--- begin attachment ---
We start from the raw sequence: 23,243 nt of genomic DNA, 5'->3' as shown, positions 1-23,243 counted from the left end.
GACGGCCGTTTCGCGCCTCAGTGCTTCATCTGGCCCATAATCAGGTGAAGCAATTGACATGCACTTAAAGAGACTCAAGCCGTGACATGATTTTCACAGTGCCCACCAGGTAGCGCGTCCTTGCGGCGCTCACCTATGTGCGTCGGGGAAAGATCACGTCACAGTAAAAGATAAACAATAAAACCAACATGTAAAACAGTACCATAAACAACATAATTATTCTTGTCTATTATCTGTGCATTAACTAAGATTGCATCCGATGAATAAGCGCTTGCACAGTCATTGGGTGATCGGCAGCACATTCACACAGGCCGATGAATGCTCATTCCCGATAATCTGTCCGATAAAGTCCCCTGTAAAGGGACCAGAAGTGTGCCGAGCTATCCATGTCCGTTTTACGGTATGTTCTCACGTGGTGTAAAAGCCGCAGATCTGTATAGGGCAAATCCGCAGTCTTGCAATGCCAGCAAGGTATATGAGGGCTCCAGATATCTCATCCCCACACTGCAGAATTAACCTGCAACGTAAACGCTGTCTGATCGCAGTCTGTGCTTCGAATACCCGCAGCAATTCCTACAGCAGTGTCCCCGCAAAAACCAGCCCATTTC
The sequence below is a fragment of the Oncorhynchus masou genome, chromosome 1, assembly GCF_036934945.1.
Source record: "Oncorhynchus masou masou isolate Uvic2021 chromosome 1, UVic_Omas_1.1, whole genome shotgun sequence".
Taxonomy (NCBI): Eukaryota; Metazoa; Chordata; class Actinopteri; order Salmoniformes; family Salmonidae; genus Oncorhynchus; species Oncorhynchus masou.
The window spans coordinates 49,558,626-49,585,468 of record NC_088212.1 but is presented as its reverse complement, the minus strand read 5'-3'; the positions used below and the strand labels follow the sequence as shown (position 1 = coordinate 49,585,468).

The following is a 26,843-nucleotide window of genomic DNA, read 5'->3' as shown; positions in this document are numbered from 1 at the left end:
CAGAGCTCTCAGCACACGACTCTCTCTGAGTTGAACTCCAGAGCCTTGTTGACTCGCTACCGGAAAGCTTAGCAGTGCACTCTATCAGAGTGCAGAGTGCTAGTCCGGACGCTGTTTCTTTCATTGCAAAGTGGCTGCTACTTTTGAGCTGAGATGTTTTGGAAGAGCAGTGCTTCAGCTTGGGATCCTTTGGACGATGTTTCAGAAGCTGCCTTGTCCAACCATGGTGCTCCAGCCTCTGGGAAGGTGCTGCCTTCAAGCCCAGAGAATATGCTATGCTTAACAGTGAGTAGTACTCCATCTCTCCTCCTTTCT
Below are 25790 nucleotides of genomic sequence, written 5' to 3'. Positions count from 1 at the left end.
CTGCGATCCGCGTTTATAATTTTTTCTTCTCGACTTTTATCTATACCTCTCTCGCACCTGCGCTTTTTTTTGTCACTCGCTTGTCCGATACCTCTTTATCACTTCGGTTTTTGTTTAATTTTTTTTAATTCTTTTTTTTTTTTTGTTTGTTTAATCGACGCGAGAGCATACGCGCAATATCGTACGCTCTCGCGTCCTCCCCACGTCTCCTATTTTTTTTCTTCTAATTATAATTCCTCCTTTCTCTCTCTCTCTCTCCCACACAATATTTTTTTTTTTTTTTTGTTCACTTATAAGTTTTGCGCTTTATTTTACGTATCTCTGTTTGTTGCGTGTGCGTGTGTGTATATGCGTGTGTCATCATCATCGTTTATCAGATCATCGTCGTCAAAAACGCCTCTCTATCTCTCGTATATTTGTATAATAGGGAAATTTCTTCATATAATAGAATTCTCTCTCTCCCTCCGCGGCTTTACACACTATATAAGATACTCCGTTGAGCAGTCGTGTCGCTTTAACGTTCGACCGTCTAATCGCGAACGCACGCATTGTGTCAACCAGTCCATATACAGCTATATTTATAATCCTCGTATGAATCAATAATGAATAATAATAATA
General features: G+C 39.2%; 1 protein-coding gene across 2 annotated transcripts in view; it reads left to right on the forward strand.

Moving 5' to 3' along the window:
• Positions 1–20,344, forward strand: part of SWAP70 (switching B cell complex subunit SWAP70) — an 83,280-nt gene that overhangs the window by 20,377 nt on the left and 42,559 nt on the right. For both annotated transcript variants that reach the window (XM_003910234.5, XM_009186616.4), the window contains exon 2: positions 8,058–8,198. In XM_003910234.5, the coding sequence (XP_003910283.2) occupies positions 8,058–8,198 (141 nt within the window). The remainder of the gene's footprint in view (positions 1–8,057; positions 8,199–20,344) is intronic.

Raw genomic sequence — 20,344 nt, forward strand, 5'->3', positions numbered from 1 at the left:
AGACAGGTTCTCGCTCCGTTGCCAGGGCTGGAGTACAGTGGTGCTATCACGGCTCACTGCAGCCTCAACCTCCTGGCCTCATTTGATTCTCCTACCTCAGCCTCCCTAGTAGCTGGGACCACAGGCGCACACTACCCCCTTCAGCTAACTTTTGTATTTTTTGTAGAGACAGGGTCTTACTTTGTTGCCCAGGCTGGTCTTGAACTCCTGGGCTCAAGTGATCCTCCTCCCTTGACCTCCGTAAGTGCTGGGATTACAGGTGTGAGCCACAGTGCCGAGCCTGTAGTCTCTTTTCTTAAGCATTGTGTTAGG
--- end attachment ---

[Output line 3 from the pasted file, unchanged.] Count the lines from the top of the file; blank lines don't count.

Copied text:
The sequence below is a fragment of the Oncorhynchus masou genome, chromosome 1, assembly GCF_036934945.1.